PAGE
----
“Just so the parts of Temples should correspond with each other, and with the whole. The navel is naturally placed in the center of the human body, and, if in a man lying with his face upward, and his hands and feet extended, from his navel as the center, a circle be described, it will touch his fingers and toes. It is not alone by a circle, that the human body is thus circumscribed, as may be seen by placing it within a square. For measuring from the feet to the crown of the head, and then across the arms fully extended, we find the latter measure equal to the former; so that lines at right angles to each other, enclosing the figure, will form a square…”

This theory was studied by many artists in an effort to find a way in which they could truly represent the symmetry of perfect proportions, in the idea than man is the blue print for this and by extension the universe as a whole has the same symmetry.


Cesare Cesarino’s illustration which was used in a publication of “Da Architetura” in 1521 focused more on the prone body and less on the shapes which should encompass it to try and bring the theory to life, but in my opinion, the head in this one looks too small, and the legs and torso out of proportion to the arms, but it was a valiant effort in trying to help visual what Vitruvius was saying.


In this version, created by Giacomo Andrea, a friend of Da Vinci and expert on Vitruvius, we can see the start of what we now think of as the Vitruvian Man, indicating the initial workings could have been done in collaboration.  The idea of the of the arms being raised rather than straight out has formed in this image, and the creation of triangles within the square, but the proportions still are not quite correct, especially as Vitruvius’s theory was to bring symmetry and balance in architecture through the perfect proportions he perceived in man.  For me the stance in this one doesn’t appear to be natural, drawing the eye to the awkward positioning of the legs.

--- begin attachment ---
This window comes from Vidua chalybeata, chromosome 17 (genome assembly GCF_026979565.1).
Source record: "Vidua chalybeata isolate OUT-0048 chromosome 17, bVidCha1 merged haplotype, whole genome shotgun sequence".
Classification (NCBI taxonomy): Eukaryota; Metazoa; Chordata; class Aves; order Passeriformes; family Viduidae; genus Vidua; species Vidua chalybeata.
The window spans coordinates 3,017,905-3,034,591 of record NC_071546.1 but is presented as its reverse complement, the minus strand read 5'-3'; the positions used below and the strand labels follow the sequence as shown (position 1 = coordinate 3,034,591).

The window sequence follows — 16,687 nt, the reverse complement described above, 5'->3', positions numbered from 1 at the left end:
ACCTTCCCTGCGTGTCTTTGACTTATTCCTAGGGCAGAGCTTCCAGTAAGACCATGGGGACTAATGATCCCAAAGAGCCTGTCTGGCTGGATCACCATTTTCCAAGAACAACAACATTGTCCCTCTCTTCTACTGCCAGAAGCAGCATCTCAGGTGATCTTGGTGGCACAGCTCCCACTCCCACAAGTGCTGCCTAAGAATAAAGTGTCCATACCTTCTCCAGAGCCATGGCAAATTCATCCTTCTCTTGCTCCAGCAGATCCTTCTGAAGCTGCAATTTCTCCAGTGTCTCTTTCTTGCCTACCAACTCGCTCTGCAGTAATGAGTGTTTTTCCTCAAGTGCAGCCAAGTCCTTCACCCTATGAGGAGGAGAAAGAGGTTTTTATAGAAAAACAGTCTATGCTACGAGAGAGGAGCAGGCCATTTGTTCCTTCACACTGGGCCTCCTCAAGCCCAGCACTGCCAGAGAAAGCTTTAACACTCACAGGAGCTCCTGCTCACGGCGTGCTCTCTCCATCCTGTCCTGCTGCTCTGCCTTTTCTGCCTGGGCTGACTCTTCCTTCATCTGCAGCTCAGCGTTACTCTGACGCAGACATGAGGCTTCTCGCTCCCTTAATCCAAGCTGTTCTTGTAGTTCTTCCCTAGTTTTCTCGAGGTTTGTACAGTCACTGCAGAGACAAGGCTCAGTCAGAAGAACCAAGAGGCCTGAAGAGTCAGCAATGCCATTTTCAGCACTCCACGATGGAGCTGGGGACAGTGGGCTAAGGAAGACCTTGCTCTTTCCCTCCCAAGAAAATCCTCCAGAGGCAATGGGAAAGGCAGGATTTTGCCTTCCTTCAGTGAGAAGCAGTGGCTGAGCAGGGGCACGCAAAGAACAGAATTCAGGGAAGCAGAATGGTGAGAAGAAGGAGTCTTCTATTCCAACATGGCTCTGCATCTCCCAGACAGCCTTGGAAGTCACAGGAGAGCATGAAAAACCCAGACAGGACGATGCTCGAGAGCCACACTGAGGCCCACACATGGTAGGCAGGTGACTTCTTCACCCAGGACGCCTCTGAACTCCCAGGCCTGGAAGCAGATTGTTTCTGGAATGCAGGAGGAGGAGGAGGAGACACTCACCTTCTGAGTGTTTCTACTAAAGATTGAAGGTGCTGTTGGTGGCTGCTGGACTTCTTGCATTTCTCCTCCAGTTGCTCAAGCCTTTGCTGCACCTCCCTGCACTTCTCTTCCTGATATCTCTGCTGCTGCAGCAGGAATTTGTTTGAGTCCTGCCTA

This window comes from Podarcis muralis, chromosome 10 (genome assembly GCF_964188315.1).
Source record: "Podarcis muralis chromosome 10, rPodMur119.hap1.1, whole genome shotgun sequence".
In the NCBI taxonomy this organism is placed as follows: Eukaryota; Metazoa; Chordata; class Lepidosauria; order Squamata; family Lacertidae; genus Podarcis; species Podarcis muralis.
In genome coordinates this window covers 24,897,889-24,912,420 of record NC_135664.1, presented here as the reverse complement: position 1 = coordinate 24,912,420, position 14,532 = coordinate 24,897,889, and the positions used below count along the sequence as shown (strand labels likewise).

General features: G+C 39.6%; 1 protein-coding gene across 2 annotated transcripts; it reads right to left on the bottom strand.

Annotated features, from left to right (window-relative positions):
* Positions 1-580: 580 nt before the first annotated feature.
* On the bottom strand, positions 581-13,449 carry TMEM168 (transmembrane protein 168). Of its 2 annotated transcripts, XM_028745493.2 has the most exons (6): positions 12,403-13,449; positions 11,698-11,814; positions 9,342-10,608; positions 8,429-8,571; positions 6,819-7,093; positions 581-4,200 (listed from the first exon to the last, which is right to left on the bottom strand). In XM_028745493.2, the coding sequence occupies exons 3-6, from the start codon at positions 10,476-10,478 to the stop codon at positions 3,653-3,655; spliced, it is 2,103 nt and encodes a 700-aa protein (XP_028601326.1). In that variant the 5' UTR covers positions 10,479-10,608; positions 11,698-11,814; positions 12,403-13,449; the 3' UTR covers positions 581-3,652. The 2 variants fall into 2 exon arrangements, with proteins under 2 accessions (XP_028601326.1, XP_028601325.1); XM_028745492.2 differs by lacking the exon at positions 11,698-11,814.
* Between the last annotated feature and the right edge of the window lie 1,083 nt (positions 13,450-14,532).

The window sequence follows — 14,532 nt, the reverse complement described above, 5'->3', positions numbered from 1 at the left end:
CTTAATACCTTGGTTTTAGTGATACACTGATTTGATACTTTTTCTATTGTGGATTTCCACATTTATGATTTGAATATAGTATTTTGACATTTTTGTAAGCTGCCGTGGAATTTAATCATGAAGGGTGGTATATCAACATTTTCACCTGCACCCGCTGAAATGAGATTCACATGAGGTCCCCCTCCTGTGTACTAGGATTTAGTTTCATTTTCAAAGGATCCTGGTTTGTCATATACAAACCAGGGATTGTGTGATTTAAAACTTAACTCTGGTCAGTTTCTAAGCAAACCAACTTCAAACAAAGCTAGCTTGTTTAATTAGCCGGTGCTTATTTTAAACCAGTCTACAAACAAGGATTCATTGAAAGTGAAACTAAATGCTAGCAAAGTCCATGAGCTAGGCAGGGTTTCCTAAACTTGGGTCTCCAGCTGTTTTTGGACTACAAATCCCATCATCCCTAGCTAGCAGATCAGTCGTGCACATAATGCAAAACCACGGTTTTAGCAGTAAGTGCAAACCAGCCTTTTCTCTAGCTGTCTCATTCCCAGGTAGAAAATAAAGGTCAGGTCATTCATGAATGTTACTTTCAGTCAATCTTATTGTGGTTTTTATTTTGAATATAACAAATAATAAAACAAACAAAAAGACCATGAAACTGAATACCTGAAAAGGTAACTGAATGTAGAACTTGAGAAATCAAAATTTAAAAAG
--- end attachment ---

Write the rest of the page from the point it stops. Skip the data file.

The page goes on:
This leads me on to Da Vinci’s rendition, naturally hailed as the definitive of this theory, down to his in depth study of the text against his own study of the human body.  Da Vinci extends the work to different positions of the legs and arms and determined proportions for every part of the body.  He also worked on the principle that the center of the square cannot have the same center as the circle, therefore one is at the navel and one is at the groin.

You could be wondering why these proportions are so important, but how often have you seen a piece of art and thought that there was something, just not quite right with it?  Either a hand is too big, or an eye is too small, and your eye is drawn to the imperfection, because is it not symmetrical and it is not within the proportions that we see in every day life.  Da Vinci’s work put a logical theory to the proportions to be used and demonstrated them in exact precision, and this is why his Vitruvian Man is the one we all know about.  He understood to create life like beauty that the mathematics behind the artwork had to be correct, and this is his key to having the most known piece of art ever.

These proportions and equations link everything we see together, from art to science to nature, so perhaps the meaning of life really is just a number.

What do you see when you look at the Vitruvian Man?  Why not tell me in the comments?  Like this post?  Why not share it?